Birkett Long explains the Emergency Budget

George Osborne has just delivered his first Budget as Chancellor of the coalition Government and has certainly made his presence felt. Facing a huge deficit in the public finances, his radical and tough five-year plan features new measures which aim to tackle the country’s debt and rebuild the British economy.

Bruce Hogarth-Jones, solicitor at leading Essex law firm Birkett Long, reviews some of the key decisions, looks back at the predictions made at the end of last week and discusses whether the Government made the announcements we all expected.

Capital Gains Tax
We predicted that Capital Gains Tax would be changed so that gains are added to income and taxed at the same rate. That didn’t happen, but there are now two fixed rates, one for basic rate taxpayers and one for higher rate taxpayers. A new 28% rate has been introduced, which will be paid by people who earn more than £37,401. This change takes effect immediately – from midnight June 22. The existing 18% rate stays in place for lower and middle income earners. By increasing the rate to 28% for wealthier members of society, the chancellor expects to bring in £1bn.

This “gear change” in the middle of a tax year may give some higher rate taxpayers a headache, attempting to work out exactly how much tax they are due to pay.

The tax free allowance for capital gains was also frozen, as I forecast. So the tax-free allowance on the first £10,100 of any gains remains the same this year.

The announcement that will hit everyone’s pocket is VAT, which increases to 20% on January 4, 2011, as we predicted. It means that the things we buy on the high street, everyday items like clothes, electrical goods and even getting a haircut will become more expensive. It will be virtually impossible to avoid.

Increasing VAT could raise something like £13bn, a sizeable chunk of the deficit. At least 20% is an easy rate to calculate in your head!

Income tax
The chancellor did announce that the personal allowance for income tax will increase by £1,000 in April to £7,475. This means that about 23 million basic-rate taxpayers will gain up to £170 a year, while 880,000 people in the UK will pay no income tax at all. It was a Lib Dem election promise to increase this threshold to £10,000 – so the Tories have made a step towards this target, as we predicted.
There is a bit of a sting in the tail though. To help pay for the personal allowance increase, the Government has frozen the higher rate band for income tax, so higher earners will pay more.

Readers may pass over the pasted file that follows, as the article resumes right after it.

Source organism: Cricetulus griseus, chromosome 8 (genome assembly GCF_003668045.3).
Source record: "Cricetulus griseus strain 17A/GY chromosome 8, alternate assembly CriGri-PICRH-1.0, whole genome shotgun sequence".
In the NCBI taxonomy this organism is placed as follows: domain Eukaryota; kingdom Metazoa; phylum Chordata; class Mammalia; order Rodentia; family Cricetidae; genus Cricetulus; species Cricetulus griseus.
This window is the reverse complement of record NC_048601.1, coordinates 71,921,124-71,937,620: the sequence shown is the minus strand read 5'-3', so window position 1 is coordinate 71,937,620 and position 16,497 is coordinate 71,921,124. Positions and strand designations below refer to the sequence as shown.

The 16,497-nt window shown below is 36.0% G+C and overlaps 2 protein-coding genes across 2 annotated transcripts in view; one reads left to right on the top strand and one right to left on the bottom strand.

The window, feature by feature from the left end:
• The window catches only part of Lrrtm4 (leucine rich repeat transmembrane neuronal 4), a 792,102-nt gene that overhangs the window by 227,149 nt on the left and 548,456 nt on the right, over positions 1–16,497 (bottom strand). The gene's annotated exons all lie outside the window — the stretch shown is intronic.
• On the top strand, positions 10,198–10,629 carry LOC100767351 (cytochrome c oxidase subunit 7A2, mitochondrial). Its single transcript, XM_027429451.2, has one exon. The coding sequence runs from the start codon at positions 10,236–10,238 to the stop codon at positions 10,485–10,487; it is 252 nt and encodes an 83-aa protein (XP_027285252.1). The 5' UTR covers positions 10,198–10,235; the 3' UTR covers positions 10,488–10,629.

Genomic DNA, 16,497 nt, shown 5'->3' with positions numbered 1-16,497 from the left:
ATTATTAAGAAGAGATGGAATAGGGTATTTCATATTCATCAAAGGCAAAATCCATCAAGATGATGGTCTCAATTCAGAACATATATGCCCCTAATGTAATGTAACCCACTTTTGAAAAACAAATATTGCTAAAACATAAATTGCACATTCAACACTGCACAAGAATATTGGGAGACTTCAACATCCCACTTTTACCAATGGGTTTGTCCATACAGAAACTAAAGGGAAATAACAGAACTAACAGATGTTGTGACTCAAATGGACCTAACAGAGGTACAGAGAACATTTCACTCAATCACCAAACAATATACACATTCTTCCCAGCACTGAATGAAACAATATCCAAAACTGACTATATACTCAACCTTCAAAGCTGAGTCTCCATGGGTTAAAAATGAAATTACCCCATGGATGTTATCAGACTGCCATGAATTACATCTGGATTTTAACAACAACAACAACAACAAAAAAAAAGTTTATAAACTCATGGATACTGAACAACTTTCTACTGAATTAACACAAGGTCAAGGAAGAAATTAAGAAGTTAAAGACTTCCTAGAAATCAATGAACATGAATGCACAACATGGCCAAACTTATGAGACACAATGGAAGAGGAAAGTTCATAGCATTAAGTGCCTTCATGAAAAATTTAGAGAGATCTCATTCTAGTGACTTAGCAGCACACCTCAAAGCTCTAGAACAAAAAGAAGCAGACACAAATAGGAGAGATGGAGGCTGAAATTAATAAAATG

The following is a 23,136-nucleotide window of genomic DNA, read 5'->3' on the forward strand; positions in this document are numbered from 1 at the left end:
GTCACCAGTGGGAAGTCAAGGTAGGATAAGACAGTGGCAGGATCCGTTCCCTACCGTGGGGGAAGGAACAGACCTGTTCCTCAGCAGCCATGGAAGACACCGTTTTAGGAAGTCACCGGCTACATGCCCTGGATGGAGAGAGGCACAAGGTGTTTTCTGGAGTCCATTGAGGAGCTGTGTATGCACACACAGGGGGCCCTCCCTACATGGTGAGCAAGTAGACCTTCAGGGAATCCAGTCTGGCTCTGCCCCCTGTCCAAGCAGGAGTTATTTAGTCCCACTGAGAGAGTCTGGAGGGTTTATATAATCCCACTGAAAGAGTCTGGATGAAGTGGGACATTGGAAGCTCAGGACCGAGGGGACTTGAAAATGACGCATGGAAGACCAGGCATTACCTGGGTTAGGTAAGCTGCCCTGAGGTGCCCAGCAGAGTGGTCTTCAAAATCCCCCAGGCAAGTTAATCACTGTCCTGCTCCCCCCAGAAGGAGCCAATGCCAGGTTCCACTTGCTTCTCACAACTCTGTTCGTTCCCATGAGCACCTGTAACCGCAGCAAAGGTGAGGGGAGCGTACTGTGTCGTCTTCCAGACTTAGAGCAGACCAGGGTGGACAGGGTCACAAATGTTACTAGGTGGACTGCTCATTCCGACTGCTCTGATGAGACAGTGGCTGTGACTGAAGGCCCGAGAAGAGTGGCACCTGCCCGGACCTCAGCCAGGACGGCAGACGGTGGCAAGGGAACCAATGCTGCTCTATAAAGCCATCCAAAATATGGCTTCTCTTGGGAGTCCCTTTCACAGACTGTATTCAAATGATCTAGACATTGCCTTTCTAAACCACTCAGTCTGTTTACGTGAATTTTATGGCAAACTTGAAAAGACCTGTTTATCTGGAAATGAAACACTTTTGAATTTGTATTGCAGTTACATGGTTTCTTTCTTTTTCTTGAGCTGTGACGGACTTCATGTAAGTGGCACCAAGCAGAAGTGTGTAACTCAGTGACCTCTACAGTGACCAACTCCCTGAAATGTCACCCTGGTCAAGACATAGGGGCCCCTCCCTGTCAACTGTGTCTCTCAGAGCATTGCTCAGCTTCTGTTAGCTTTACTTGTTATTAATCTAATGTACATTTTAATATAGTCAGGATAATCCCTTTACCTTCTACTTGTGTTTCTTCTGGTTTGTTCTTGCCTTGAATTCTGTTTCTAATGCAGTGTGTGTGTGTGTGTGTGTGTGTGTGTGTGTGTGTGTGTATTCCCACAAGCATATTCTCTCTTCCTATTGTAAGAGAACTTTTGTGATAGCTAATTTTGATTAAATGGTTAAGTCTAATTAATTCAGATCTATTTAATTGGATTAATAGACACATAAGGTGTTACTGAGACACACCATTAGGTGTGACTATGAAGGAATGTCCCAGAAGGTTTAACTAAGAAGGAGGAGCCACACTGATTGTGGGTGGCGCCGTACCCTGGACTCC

Inheritance tax
We heard nothing at all about inheritance tax in the speech, a cunning political move by the coalition. The Tories came under heavy criticism in the run up to the election about their plans to increase the inheritance tax threshold to £1million Instead, and as we predicted, the rate remains frozen at £325,000 - a classic bit of “Fiscal Creep” to raise more tax.

Public spending cuts – what next?
We did hear in some detail about where public sector cutbacks are going to be made. Public sector workers, for example, earning more than £21,000 will be subjected to a two-year pay freeze, while 1.7 million of those earning less than £21,000 will get a flat pay-rise of £250 in both years. But the real gritty detail about overall spending cuts will follow this autumn.

October is when we will really learn where the public sector axe is going to fall, with the Chancellor warning that a further £32bn of cutbacks will be made then.

To some degree, the cuts have already started. Government projects totalling £11.5bn have already been canned by the Treasury, such as £25m towards a visitor centre at Stonehenge and a new hospital for North Tees and Hartlepool.

Expect harsher cuts come the autumn, in terms of welfare decisions. Tuesday’s Budget saw Osborne announce a freeze for child tax credit and the introduction of new medical assessments from 2013 for those on disability living allowance. Tougher measures are on the way. The pinch has only just begun.

The contents of this article are intended for general information purposes only and shall not be deemed to be, or constitute legal advice. We cannot accept responsibility for any loss as a result of acts or omissions taken in respect of this article.